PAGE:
Public Health in India

Primary Health Care in India.

How much India spends on public health?
By 2012 when the 11th Five Year Plan period came to an end, India’s expenditure on public health stood at 0.9% of the Gross Domestic Product.
The World Health Organisation (WHO) recommends an expenditure of 5% of the GDP. India finds it difficult to spend that much and experts estimate that 2.5% could be achievable by the end of the 12th Five Year Plan (i.e., 2012-17). But even this was found beyond the limits and the Planning Commission cut it down to 1.58%.
We are now towards the end of the third year of the 12th Five Year Plan period. Estimates gathered so far suggest that even the set target of 1.58% may not be achieved. It stands at merely 1.16%.
Rough estimates reveal that 70% of health expenditure comes from the private sector which has been growing exponentially ever since the dawn of liberalisation in 1991. Nearly, 70% of the healthcare cost too is borne by the patients themselves. This gives India the dubious distinction of having one of the most privatised health systems. In contrast, 70 to 80% of health services are provided by public sector in China.
Public Health Care Expenditure in some countries
In 2010, according to WHO, India was spending $39 per person on health from public expenditure. Compare this with some other countries: Costa Rica $845, Chile $578, Brazil $483, South Africa $412, Malaysia $356, Thailand $247, China $203, Sri Lanka $66, Nepal $22, Pakistan $22, Bangladesh $08.
Health Administration in India
India’s Ministry of Health and Family Welfare follows a 3-tier health care administrative structure:
1- Sub Centre (SC): To establish one SC for every 5,000 people in the plains and one SC for every 3,000 people in tribal and hilly areas. An SC consists of one auxiliary nurse midwife and multipurpose health worker.
2- Primary Health Centre (PHC): One PHC for every 30,000 people in the plains and one PHC for every 20,000 people in the tribal and hilly areas. Each PHC should have one medical centre and paramedical staff and is supposed to supervise 6 sub-centres.
3- Community Health Centre (CHC): One CHC for population of one lakh population. CHCs should have specialists including surgeons, obstetricians and gynaecologists, paediatricians and physicians.
Where the Lacuna Exists?
Going by the above prescribed SCs, PHCs and CHCs, the current strength reveals that there is a shortfall of 20% in Sub Centres, 23% in Primary Health Centres and 32% in matters of Community Health Centres across the country. Due to this deficiency, the patients who are not able to get access to SCs or PHCs, have to ultimately approach CHCs which get crowded and deliver poor services.
Kerala and Goa had the best healthcare infrastructure in the country. The southern states fared better among the four regions of the country. Uttar Pradesh, Gujarat, Madhya Pradesh, Chhattisgarh, Odisha, Haryana, Uttarakhand and Himachal Pradesh are the worst performers.
Going by the yardstick of the Ministry of Health and Family Welfare, UP should have 31,037 SC, 5,172 PHCs and 1,293 CHCs. But it had only 20,521 SCs, 3,692 PHCs and 515 CHCs. Bihar came next followed by Rajasthan and Madhya Pradesh in matters of shortfall from the set target.
But some of the southern states were performing better than what was prescribed. For instance, Kerala should have 3,525 SCs but it had 4,575 of them. Against required 586 PHCs, it had 809 and against 146 required CHCs, it had 217. Tamil Nadu too had more number of these centres than was required.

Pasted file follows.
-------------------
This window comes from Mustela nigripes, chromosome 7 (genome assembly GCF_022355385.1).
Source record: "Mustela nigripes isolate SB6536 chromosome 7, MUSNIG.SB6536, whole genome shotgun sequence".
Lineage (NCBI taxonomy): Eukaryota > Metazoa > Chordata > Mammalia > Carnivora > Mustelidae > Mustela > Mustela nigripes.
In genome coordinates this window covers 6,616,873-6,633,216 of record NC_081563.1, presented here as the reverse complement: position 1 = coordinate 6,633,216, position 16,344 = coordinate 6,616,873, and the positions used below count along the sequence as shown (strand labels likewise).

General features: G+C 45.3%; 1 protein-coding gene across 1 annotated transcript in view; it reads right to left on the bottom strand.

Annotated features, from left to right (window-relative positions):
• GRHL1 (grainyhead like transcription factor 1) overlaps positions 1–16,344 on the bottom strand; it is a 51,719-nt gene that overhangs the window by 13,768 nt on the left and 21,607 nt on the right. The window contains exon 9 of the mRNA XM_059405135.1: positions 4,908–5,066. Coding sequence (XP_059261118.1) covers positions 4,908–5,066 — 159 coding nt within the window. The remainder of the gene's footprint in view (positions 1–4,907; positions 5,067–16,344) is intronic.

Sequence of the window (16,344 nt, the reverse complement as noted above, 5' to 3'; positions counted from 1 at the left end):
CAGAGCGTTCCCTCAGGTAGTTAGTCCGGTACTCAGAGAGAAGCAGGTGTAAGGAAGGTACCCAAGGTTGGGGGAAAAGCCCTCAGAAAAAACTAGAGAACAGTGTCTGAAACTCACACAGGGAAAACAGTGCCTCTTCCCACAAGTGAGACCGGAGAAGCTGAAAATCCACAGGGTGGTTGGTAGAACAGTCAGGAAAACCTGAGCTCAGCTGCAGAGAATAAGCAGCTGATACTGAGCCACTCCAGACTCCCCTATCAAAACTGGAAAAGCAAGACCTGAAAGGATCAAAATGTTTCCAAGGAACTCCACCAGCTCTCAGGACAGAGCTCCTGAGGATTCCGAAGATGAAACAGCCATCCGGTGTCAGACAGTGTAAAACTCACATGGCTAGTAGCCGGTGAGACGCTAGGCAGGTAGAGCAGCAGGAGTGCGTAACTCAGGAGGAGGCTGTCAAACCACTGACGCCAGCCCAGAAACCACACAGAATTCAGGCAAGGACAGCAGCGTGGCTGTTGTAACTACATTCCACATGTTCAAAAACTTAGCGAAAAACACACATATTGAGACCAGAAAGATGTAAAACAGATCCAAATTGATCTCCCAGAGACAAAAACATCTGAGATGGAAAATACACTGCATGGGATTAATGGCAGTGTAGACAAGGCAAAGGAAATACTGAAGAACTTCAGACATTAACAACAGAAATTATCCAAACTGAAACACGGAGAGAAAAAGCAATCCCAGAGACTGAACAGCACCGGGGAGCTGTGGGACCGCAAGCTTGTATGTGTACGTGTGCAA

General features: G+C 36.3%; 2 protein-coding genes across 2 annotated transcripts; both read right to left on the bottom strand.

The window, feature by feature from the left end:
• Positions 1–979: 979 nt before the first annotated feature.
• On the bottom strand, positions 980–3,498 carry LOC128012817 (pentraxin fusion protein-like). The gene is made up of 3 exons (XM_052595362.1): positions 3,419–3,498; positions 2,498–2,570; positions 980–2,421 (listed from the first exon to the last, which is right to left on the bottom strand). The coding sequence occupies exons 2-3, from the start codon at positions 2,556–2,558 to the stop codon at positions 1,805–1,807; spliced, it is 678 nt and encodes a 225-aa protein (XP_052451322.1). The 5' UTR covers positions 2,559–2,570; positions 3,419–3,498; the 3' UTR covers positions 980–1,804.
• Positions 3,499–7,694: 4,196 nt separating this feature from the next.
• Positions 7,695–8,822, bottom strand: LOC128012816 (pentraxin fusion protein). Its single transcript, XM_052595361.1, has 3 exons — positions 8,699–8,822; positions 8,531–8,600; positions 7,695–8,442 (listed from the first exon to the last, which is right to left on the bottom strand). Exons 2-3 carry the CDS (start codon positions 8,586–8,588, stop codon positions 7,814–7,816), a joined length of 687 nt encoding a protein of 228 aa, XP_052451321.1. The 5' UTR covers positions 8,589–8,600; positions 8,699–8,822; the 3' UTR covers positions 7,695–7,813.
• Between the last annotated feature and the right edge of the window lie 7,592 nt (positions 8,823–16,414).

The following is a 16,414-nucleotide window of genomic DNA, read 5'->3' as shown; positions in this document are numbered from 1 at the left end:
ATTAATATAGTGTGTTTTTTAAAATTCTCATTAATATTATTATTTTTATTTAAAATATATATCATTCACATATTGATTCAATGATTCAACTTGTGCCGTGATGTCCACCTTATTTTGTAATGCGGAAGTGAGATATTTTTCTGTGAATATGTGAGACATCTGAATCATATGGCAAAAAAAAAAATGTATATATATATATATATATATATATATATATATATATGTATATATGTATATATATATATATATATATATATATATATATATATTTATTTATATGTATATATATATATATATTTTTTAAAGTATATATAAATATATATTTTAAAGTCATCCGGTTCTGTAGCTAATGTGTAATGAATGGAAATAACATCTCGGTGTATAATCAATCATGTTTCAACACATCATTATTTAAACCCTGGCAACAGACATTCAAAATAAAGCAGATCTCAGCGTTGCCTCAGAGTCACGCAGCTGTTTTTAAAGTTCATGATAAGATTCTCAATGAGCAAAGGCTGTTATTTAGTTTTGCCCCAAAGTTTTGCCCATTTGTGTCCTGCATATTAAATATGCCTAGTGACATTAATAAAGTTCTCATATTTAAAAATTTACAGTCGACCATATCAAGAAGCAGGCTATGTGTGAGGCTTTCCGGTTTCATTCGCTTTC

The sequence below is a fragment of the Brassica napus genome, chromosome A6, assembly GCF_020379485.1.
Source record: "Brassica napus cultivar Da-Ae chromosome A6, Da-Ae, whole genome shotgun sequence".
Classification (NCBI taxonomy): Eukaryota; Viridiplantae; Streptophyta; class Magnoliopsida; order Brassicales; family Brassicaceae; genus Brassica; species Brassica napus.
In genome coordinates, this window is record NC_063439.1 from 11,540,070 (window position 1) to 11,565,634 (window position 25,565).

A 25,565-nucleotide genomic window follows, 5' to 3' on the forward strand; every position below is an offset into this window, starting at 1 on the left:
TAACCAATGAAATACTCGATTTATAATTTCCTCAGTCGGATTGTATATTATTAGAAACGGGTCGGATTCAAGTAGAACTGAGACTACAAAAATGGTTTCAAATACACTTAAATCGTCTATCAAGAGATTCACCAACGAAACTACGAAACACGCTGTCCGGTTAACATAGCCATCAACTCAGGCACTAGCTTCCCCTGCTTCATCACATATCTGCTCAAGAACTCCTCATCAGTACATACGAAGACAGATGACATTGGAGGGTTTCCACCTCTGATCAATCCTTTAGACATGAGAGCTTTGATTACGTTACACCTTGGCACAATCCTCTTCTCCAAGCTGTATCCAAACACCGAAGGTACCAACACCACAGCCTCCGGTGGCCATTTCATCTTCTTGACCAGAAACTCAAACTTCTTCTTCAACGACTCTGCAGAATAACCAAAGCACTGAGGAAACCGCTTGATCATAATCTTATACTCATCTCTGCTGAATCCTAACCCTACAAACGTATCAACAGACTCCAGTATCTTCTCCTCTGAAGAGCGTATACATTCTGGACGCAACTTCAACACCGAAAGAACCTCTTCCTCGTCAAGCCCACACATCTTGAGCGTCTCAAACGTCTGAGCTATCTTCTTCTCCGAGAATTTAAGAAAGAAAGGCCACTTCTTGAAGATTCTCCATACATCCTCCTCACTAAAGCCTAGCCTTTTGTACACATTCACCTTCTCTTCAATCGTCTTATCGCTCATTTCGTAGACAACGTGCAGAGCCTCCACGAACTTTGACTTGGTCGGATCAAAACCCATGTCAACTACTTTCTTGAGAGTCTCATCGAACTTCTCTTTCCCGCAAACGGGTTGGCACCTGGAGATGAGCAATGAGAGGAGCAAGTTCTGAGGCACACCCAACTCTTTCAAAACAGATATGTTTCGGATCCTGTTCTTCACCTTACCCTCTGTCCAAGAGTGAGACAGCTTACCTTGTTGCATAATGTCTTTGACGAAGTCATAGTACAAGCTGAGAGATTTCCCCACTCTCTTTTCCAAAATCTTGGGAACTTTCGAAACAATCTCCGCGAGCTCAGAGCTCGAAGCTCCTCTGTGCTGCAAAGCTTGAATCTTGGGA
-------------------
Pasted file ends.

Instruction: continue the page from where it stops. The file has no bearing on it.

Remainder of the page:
Some Salient Facts about Public Health in India

  • Healthcare cost accounts for nearly10% of the expenditure by a family in India.
  • Healthcare cost has risen by 300% during the last 25 years.
  • India has one qualified doctor for a population of say 1,800 people.
  • In matters of public health expenditure, India stands at 177th position among 196 countries.
  • Since public health services are poor, the private sector hospitals have expanded their business and now attract about 60% of outpatients and 80% of inpatients.
  • In 1950, India had 60,000 MBBS doctors. Now the number stands at 7.5 lakh. 90% of the medical graduates and 95% of post-graduate doctors are working in private sector hospitals. 99% of medicines and 100% medical instruments are manufactured by private sector
  • Despite it’s rapid growth and large size, the private medical sector in India suffers from a wide range of serious problems and it is widely acknowledged that these arise due to it’s profiteering linked with complete lack of regulation This has led to huge urban-rural divide, massive wastage, exploitation due to excessive/irrational medications, frequent exploitation of patients by overcharging and unnecessary interventions, major variations in quality and overall substandard care, violation of patients’ rights.
  • The Jan Swasthya Abhiyan (JSA), an NGO, estimates that there are an estimated 60,000 to 80,000 brands of various drugs available in the Indian market. On the other hand the essential drug list in India contains just 348 drugs. JSA’s 2012 Report says that in order to generate artificial demand for these drugs, the companies spend Rs. 3,000 crores for advertising and sales promotion which works out to Rs. 50,000 per doctor each year and each of these doctors prescribes Rs. 250,000 worth of medicines.
  • There is no effective law that prevents drug companies from bribing doctors to prescribe their medicines.

(Source: For JSA Report 2012 log on to: http://www.phmovement.org/sites/www.phmovement.org/files/JSA%20
Some data sourced from AI-CPR based on Rural Health Statistics by Ministry of Health and Family Welfare.)

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